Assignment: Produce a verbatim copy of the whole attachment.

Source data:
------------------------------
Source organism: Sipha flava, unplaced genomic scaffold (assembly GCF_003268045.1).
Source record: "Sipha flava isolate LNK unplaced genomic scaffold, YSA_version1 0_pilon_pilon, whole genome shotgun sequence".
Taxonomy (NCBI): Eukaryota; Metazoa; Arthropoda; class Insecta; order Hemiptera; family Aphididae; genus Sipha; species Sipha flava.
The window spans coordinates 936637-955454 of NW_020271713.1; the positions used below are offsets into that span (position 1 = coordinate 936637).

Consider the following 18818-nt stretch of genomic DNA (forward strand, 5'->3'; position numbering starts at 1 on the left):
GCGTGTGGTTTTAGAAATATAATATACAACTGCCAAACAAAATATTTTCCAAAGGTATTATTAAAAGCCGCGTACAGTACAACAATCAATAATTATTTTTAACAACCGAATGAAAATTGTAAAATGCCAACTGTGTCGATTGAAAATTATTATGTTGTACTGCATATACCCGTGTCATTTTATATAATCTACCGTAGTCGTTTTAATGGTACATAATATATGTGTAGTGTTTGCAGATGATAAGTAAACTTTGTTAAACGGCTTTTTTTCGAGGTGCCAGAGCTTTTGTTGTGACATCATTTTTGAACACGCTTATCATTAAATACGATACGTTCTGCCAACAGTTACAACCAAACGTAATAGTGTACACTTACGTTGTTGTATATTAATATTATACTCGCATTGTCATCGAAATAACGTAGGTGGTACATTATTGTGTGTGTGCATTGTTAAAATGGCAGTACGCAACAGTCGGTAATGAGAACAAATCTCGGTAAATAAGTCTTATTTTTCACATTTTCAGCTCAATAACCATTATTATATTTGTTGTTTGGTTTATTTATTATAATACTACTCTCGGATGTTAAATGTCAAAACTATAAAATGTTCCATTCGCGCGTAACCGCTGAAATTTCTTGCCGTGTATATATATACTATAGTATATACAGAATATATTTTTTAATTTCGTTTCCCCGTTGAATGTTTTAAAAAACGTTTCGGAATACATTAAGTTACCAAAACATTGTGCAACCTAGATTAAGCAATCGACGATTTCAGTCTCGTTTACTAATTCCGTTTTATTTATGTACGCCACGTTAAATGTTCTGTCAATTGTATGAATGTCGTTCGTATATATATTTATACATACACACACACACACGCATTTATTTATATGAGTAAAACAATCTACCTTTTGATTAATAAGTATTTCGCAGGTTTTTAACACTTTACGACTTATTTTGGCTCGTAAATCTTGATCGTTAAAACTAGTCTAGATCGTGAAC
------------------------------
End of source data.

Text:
Source organism: Sipha flava, unplaced genomic scaffold (assembly GCF_003268045.1).
Source record: "Sipha flava isolate LNK unplaced genomic scaffold, YSA_version1 0_pilon_pilon, whole genome shotgun sequence".
Taxonomy (NCBI): Eukaryota; Metazoa; Arthropoda; class Insecta; order Hemiptera; family Aphididae; genus Sipha; species Sipha flava.
The window spans coordinates 936637-955454 of NW_020271713.1; the positions used below are offsets into that span (position 1 = coordinate 936637).

Consider the following 18818-nt stretch of genomic DNA (forward strand, 5'->3'; position numbering starts at 1 on the left):
GCGTGTGGTTTTAGAAATATAATATACAACTGCCAAACAAAATATTTTCCAAAGGTATTATTAAAAGCCGCGTACAGTACAACAATCAATAATTATTTTTAACAACCGAATGAAAATTGTAAAATGCCAACTGTGTCGATTGAAAATTATTATGTTGTACTGCATATACCCGTGTCATTTTATATAATCTACCGTAGTCGTTTTAATGGTACATAATATATGTGTAGTGTTTGCAGATGATAAGTAAACTTTGTTAAACGGCTTTTTTTCGAGGTGCCAGAGCTTTTGTTGTGACATCATTTTTGAACACGCTTATCATTAAATACGATACGTTCTGCCAACAGTTACAACCAAACGTAATAGTGTACACTTACGTTGTTGTATATTAATATTATACTCGCATTGTCATCGAAATAACGTAGGTGGTACATTATTGTGTGTGTGCATTGTTAAAATGGCAGTACGCAACAGTCGGTAATGAGAACAAATCTCGGTAAATAAGTCTTATTTTTCACATTTTCAGCTCAATAACCATTATTATATTTGTTGTTTGGTTTATTTATTATAATACTACTCTCGGATGTTAAATGTCAAAACTATAAAATGTTCCATTCGCGCGTAACCGCTGAAATTTCTTGCCGTGTATATATATACTATAGTATATACAGAATATATTTTTTAATTTCGTTTCCCCGTTGAATGTTTTAAAAAACGTTTCGGAATACATTAAGTTACCAAAACATTGTGCAACCTAGATTAAGCAATCGACGATTTCAGTCTCGTTTACTAATTCCGTTTTATTTATGTACGCCACGTTAAATGTTCTGTCAATTGTATGAATGTCGTTCGTATATATATTTATACATACACACACACACACGCATTTATTTATATGAGTAAAACAATCTACCTTTTGATTAATAAGTATTTCGCAGGTTTTTAACACTTTACGACTTATTTTGGCTCGTAAATCTTGATCGTTAAAACTAGTCTAGATCGTGAAC